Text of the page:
MADRID (Reuters) - Banco Santander (SAN.MC) gave investors a sobering assessment of its prospects in Britain and Spain on Friday, with a warning that it would be less profitable than expected in the years ahead, knocking the Spanish bank’s shares.
Santander, the eurozone’s biggest lender by market value, joined other banks in warning that low interest rates, Britain’s decision to leave the European Union and higher regulatory and tax pressure were weighing on its business projections.
However, it said this would be offset by stronger business in emerging markets, such as a slow but steady improvement in Brazil, it’s second biggest market.
Santander’s chairman Ana Botin said at the bank’s investor day in London that this “challenging environment” had led to a depreciation of many currencies against the euro and an expectation that interest rates would remain at record low levels for longer than expected.
At a group level the bank trimmed its return on tangible equity ratio (ROTE) target - a key measure of profitability - for 2018 to just above 11 percent, against the 13 percent target it set itself last year.
The bank also expected its costs to rise in relation to its income to a range of between 45 percent and 47 percent by 2018, against last year’s objective of below 45 percent.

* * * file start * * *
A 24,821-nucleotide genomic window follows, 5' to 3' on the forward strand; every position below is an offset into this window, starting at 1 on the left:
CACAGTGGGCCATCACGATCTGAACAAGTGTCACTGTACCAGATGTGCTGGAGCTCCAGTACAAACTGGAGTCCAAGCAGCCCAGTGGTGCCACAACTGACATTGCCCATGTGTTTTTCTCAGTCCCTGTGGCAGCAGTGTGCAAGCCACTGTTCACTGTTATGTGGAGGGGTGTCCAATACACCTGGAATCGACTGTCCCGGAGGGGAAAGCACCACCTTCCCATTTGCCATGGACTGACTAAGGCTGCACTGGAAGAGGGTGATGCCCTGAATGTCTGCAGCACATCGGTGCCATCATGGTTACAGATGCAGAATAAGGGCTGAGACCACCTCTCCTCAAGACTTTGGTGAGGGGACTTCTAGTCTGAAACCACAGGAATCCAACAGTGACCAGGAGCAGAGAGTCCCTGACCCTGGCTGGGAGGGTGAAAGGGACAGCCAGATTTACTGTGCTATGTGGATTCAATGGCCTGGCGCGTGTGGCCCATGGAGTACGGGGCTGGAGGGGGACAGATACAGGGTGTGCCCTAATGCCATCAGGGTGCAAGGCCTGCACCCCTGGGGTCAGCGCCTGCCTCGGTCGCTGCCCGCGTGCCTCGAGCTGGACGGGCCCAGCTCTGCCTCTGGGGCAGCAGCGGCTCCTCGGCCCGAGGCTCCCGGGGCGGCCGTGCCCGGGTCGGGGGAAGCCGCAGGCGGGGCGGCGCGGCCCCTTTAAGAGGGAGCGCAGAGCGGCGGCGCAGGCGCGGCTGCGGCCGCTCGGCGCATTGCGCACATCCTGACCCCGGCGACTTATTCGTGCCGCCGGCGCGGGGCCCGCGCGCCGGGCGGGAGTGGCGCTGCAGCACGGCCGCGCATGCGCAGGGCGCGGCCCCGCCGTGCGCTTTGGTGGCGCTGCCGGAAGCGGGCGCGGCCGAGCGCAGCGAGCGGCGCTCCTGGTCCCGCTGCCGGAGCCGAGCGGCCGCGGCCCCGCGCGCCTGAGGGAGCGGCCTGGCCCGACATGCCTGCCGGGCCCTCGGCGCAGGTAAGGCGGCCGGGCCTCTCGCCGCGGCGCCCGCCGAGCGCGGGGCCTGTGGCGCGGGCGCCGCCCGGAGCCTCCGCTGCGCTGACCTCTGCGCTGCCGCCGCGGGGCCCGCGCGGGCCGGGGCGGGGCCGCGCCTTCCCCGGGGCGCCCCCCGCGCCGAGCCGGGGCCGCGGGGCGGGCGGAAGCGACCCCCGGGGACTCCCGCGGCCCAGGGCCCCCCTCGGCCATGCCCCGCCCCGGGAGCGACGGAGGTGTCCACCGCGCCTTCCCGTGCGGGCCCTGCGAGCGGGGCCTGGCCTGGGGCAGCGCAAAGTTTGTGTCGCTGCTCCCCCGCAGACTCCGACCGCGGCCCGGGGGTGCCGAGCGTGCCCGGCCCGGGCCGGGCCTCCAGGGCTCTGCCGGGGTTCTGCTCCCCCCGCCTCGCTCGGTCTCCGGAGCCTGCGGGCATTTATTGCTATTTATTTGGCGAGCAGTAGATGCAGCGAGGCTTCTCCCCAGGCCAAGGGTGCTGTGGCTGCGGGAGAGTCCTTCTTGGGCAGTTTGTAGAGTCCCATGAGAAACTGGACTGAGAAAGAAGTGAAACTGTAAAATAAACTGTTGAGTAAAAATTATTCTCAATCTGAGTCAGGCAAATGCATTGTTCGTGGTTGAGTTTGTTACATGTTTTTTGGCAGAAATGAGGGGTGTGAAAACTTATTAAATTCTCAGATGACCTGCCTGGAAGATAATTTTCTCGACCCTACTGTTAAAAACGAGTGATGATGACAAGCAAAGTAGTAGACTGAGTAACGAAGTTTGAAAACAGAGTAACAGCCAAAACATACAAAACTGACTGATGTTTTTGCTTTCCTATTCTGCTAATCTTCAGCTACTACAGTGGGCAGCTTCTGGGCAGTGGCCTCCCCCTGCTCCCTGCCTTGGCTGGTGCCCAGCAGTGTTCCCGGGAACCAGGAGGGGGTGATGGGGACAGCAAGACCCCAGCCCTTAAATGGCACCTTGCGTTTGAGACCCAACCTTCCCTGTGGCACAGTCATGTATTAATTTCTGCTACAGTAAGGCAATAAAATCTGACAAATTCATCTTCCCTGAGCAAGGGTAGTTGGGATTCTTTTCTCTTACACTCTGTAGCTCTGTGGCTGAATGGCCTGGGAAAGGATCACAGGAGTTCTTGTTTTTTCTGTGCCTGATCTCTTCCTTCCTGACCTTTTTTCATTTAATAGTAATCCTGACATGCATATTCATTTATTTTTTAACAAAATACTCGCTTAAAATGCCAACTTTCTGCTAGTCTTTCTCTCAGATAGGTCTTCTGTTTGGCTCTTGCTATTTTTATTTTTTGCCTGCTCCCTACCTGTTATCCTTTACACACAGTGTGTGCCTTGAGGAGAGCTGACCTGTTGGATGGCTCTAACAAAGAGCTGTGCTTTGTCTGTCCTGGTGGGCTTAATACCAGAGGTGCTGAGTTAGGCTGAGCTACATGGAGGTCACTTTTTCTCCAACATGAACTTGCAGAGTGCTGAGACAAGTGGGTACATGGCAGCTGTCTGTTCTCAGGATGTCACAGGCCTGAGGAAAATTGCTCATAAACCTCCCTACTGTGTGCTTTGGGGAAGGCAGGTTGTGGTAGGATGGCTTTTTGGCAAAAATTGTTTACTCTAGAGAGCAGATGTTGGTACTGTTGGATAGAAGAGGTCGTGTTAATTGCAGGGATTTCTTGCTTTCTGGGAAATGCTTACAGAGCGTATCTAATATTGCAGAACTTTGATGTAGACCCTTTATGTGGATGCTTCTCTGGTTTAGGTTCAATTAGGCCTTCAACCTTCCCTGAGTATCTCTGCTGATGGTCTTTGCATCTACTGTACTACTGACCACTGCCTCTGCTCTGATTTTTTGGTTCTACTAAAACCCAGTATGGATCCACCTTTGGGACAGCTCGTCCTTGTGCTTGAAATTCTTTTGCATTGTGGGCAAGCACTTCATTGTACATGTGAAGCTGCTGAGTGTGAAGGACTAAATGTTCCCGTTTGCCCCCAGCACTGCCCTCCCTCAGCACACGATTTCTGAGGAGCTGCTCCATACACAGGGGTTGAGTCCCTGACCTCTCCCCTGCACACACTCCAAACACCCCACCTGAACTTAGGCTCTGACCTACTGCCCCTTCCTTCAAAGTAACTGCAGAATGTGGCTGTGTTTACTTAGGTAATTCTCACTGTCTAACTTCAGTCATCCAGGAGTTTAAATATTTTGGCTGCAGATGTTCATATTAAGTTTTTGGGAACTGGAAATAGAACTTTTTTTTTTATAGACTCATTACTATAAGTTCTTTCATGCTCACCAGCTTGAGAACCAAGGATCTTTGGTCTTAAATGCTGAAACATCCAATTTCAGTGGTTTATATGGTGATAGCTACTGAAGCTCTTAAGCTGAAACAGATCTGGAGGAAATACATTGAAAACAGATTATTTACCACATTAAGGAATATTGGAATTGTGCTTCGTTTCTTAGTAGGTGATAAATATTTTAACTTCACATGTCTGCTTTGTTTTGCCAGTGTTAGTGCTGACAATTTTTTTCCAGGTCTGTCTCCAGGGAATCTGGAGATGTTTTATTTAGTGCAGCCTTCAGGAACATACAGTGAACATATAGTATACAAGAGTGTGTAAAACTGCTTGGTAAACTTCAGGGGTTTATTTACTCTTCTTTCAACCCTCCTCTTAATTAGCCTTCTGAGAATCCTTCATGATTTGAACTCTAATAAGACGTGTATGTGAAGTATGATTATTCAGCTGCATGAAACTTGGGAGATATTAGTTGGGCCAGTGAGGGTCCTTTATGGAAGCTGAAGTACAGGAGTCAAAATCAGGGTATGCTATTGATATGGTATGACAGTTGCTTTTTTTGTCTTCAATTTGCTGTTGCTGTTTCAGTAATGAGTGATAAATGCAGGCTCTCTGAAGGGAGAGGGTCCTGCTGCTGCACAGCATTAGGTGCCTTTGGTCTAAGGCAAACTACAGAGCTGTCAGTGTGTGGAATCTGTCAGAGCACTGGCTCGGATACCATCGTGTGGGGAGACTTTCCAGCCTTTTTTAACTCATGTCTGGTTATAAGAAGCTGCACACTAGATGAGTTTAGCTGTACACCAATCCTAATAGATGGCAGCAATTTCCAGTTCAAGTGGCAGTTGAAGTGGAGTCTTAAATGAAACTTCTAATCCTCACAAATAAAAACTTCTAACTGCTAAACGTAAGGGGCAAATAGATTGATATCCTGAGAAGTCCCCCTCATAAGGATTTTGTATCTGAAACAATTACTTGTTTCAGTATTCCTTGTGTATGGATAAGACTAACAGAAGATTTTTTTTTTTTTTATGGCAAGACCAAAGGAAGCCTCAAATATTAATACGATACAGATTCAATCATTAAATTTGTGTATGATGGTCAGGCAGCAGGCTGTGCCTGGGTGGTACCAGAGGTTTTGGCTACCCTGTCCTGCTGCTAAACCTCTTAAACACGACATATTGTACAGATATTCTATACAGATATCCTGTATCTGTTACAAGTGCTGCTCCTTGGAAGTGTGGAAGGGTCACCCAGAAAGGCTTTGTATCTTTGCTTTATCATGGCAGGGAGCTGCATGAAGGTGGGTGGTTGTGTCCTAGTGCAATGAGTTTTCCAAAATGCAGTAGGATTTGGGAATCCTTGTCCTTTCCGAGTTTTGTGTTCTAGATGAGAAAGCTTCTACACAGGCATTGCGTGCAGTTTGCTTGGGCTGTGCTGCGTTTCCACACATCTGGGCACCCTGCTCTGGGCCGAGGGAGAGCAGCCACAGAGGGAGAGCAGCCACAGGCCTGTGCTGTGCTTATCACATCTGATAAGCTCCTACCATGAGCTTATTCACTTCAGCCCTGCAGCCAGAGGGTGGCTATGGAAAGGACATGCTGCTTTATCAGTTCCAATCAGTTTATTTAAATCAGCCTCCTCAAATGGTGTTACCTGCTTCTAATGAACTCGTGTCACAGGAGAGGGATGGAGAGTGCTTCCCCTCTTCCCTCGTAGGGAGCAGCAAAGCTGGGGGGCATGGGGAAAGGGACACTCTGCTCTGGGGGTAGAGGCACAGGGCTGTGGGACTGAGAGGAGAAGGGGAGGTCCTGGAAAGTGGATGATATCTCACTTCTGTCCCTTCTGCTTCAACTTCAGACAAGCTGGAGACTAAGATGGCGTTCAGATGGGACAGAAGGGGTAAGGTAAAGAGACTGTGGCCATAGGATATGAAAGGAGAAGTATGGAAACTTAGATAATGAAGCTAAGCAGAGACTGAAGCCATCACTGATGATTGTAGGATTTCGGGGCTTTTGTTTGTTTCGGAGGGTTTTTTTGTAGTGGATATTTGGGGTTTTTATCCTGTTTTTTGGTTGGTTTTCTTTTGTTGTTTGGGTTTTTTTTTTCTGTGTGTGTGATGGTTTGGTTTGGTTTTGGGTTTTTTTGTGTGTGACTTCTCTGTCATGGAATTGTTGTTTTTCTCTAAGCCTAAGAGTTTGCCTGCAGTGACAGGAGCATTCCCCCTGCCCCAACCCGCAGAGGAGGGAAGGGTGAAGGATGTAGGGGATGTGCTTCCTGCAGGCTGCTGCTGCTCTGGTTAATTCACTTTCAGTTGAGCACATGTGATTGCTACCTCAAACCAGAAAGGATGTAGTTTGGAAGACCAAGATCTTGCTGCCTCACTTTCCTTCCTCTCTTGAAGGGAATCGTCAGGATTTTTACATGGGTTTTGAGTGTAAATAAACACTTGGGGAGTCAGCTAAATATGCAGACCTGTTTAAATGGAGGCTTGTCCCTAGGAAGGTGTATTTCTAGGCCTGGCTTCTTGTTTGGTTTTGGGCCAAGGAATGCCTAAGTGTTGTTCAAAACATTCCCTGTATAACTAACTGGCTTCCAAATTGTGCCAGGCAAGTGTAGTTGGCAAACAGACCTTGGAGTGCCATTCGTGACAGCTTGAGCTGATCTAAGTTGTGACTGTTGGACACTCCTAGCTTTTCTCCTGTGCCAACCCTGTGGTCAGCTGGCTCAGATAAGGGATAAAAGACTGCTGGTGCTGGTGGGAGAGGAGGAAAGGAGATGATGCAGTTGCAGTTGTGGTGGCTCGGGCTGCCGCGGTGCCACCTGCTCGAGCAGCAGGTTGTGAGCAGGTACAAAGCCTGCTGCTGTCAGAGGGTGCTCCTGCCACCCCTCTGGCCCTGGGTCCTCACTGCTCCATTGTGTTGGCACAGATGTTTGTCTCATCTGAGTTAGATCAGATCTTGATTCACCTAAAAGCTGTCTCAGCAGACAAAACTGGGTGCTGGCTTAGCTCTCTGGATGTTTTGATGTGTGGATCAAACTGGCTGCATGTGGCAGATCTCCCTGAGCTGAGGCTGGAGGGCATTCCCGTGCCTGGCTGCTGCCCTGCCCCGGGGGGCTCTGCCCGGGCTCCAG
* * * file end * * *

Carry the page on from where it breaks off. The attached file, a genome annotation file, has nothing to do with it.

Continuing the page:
Santander’s shares were down 3.4 percent by 1100 GMT against a 2.2 percent drop on the European STOXX banking index .SX7P. European banks were pulled lower by fresh concerns over the stability of Germany’s Deutsche Bank (DBKGn.DE) whose shares fell nearly 9 percent.
In addition to its challenges in Britain, low interest rates and aggressive pricing continue to pressure Santander’s margins in Spain, mirroring the experience of other Spanish banks, and its net profit there was down almost a third in the second quarter against the previous three months.
In Britain and Spain, Santander´s first and third biggest markets respectively, the bank cut its 2018 profitability target by several percentage points.
But a 20 percent profit rise in Brazil (SANB11.SA) in the second quarter pointed to a recovery in a country stuck in its worst recession in a century. Brazil was the only one of Santander’s three key markets where it kept its profitability and efficiency targets unchanged.
The bank reaffirmed on Friday other 2018 targets such as boosting its fully-loaded core capital ratio, a closely watched measure of a bank’s strength, to just above 11 percent, a move which was welcomed by analysts.
On the new targets, analysts at JP Morgan said Santander’s “lowered ambitions” were disappointing, but they were in line with their forecasts. Bankers had expected Santander to announce new cost savings after recently committing to slashing its number of branches in Spain, but it said nothing about any more.
Santander also confirmed its plans to increase earnings per share (EPS) in 2016 and 2017, reaching double digits by 2018, and stuck to its 2018 objective of a 30 percent to 40 percent cash dividend payout.
Editing by Alexander Smith